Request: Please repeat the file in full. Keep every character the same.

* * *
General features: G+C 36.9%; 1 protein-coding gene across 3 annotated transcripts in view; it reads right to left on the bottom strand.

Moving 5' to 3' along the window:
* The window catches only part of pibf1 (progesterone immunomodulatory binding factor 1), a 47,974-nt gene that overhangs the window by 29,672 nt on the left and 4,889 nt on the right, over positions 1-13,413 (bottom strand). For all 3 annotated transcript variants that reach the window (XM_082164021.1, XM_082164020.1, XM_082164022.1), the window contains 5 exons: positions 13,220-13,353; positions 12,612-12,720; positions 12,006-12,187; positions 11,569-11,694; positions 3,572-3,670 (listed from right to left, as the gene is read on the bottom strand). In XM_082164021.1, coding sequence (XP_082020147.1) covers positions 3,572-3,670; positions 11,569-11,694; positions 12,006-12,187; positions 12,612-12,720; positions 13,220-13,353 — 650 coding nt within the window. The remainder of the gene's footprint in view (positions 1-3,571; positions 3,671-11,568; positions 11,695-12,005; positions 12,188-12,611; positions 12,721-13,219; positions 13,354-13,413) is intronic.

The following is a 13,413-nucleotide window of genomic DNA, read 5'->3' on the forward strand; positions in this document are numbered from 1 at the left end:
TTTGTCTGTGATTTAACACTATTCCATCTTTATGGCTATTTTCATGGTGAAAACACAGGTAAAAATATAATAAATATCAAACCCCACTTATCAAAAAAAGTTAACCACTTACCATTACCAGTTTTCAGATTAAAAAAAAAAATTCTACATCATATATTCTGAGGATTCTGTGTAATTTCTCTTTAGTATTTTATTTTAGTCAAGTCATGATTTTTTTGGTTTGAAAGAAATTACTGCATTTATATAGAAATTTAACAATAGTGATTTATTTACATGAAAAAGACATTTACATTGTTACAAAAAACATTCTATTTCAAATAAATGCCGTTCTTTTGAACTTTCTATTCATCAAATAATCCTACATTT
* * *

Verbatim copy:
General features: G+C 36.9%; 1 protein-coding gene across 3 annotated transcripts in view; it reads right to left on the bottom strand.

Moving 5' to 3' along the window:
* The window catches only part of pibf1 (progesterone immunomodulatory binding factor 1), a 47,974-nt gene that overhangs the window by 29,672 nt on the left and 4,889 nt on the right, over positions 1-13,413 (bottom strand). For all 3 annotated transcript variants that reach the window (XM_082164021.1, XM_082164020.1, XM_082164022.1), the window contains 5 exons: positions 13,220-13,353; positions 12,612-12,720; positions 12,006-12,187; positions 11,569-11,694; positions 3,572-3,670 (listed from right to left, as the gene is read on the bottom strand). In XM_082164021.1, coding sequence (XP_082020147.1) covers positions 3,572-3,670; positions 11,569-11,694; positions 12,006-12,187; positions 12,612-12,720; positions 13,220-13,353 — 650 coding nt within the window. The remainder of the gene's footprint in view (positions 1-3,571; positions 3,671-11,568; positions 11,695-12,005; positions 12,188-12,611; positions 12,721-13,219; positions 13,354-13,413) is intronic.

The following is a 13,413-nucleotide window of genomic DNA, read 5'->3' on the forward strand; positions in this document are numbered from 1 at the left end:
TTTGTCTGTGATTTAACACTATTCCATCTTTATGGCTATTTTCATGGTGAAAACACAGGTAAAAATATAATAAATATCAAACCCCACTTATCAAAAAAAGTTAACCACTTACCATTACCAGTTTTCAGATTAAAAAAAAAAATTCTACATCATATATTCTGAGGATTCTGTGTAATTTCTCTTTAGTATTTTATTTTAGTCAAGTCATGATTTTTTTGGTTTGAAAGAAATTACTGCATTTATATAGAAATTTAACAATAGTGATTTATTTACATGAAAAAGACATTTACATTGTTACAAAAAACATTCTATTTCAAATAAATGCCGTTCTTTTGAACTTTCTATTCATCAAATAATCCTACATTT